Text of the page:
A Sand County Almanac, by Aldo Leopold. “A short, nonfiction book of essays and field notes about Leopold's natural observations around his homeland in Sauk County, Wisconsin. Leopold is an advocate for ‘land ethics’ and building strong and responsible relationships between people and their natural environment. Leopold’s idea is that land is not a commodity to be possessed; rather, humans must have mutual respect for Earth in order to not destroy it."
—Heather Hoelting, intern, education programs
Indian Creek Chronicles: A Winter Alone in the Wilderness, by Pete Fromm. "Thrust forward in life helter-skelter, Fromm recounts how he left college in his junior year at the University of Montana to work for the Idaho Department of Fish and Game. Fromm leaves on a romantic whim, perusing the mountain man lifestyles of Jedediah Smith and Jim Bridger for the seven months that he watched over a remote salmon hatchery in the Idaho wilderness. His official duties taking just minutes a day to complete, Fromm delves into hunting, trapping, and embracing the isolation and stark beauty of his time in the Idaho winter."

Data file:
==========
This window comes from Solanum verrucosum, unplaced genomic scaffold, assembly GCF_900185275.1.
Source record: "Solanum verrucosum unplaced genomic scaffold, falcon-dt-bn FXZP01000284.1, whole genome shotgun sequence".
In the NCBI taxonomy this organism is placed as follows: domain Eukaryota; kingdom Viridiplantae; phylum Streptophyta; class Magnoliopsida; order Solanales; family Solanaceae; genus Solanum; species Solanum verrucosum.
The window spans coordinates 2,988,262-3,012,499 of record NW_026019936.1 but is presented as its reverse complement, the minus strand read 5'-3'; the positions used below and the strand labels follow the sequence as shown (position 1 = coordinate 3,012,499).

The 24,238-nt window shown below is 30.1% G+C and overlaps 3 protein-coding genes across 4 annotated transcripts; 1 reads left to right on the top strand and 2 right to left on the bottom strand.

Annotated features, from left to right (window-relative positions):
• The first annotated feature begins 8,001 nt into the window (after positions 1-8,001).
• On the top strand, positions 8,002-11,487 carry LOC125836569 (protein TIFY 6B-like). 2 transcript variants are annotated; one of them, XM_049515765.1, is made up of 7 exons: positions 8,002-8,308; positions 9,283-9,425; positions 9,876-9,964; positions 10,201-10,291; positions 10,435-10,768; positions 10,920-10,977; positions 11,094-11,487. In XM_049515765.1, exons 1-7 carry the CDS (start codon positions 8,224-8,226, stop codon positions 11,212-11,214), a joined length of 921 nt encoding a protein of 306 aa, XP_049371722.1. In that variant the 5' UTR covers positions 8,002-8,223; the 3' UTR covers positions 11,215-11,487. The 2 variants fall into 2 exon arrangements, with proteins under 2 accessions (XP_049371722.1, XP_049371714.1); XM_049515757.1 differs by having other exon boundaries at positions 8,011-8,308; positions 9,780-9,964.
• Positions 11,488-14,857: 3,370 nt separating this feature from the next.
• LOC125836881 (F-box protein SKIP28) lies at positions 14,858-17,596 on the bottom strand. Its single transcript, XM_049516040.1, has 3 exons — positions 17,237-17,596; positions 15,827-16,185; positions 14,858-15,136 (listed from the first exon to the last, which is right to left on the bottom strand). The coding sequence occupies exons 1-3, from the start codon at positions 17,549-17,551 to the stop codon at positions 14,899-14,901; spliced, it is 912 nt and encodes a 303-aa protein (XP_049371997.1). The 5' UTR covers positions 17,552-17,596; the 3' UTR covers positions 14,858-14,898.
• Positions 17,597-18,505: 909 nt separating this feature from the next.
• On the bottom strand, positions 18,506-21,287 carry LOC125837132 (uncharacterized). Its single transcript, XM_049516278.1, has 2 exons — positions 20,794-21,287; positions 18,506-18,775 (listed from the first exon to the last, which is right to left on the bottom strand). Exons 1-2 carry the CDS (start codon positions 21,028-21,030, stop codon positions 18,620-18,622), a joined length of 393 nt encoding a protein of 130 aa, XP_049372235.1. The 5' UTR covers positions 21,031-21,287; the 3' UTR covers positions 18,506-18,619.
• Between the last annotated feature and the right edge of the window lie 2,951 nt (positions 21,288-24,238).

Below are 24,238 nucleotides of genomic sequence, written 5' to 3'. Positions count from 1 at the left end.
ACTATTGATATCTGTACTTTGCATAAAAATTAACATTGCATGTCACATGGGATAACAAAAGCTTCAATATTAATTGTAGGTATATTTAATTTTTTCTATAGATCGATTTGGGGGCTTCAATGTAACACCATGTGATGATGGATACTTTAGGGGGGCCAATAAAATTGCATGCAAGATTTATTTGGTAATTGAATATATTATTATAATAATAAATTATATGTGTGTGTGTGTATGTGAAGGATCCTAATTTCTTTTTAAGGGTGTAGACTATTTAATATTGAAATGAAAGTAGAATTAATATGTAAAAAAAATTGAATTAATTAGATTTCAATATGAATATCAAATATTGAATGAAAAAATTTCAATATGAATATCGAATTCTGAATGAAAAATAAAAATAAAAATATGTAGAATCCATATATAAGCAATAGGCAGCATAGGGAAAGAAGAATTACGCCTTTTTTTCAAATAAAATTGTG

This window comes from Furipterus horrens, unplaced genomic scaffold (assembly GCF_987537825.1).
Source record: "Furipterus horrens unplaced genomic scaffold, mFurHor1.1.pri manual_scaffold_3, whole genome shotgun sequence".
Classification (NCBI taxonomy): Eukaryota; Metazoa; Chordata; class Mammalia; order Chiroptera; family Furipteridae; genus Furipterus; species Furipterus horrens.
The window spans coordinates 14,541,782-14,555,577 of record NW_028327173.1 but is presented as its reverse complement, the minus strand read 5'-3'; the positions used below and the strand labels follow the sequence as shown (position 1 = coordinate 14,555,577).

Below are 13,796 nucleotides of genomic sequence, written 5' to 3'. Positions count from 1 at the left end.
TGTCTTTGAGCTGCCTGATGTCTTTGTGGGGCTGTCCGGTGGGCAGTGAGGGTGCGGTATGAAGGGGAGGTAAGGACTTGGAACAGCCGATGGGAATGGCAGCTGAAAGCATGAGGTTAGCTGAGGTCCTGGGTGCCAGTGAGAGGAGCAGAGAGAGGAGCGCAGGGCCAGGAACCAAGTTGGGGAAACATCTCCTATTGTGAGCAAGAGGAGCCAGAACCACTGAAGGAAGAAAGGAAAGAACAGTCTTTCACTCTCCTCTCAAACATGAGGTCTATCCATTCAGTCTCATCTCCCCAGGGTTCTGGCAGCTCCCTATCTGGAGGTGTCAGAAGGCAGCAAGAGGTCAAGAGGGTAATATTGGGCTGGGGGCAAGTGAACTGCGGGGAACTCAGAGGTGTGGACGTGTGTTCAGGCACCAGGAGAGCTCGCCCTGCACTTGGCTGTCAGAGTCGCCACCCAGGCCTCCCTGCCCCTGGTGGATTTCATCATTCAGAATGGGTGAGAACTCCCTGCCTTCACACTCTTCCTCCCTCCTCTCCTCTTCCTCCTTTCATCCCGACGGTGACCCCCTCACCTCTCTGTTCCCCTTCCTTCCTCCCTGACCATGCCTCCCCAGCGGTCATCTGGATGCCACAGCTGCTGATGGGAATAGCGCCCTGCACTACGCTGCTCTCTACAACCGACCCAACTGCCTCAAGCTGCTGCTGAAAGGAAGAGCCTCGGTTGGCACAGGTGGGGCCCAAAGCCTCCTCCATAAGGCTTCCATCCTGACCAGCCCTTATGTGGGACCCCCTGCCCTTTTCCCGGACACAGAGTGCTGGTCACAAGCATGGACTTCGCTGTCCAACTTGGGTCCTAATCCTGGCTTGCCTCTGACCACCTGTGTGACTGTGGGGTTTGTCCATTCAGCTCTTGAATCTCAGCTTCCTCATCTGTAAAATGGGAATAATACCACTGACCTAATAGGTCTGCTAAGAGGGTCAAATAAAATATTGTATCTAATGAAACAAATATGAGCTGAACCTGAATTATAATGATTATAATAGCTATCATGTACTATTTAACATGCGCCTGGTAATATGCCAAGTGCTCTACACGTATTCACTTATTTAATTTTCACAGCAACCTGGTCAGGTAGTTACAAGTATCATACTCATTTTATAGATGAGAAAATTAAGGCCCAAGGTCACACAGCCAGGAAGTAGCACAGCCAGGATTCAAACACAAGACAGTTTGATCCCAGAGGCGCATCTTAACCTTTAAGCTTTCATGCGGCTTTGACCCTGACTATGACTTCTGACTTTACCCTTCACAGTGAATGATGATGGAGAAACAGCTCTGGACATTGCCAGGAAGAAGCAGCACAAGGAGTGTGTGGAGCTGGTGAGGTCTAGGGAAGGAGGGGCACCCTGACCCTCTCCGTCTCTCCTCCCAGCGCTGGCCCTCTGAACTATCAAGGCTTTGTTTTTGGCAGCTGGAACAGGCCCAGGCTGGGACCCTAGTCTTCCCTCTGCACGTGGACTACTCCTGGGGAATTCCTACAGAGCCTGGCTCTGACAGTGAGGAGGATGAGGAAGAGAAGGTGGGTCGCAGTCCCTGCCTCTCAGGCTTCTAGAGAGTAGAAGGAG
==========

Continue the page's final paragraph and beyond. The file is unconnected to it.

—Zach Michel, contractor (oceans)
Animal, Vegetable, Miracle, by Barbara Kingsolver. "This book chronicles the year that Barbara Kingsolver, along with her husband and two daughters, made a commitment to become locavores—those who eat only locally grown foods. A lighthearted read written by three of the four family members who are passionate about their mission but don't take themselves too seriously, this is a great book for anybody who is interested in how their personal choices affect the world around them, budding environmentalists—or just anybody who likes to eat, because the recipes are also fantastic."
—Justine Kendall, partnerships and communications coordinator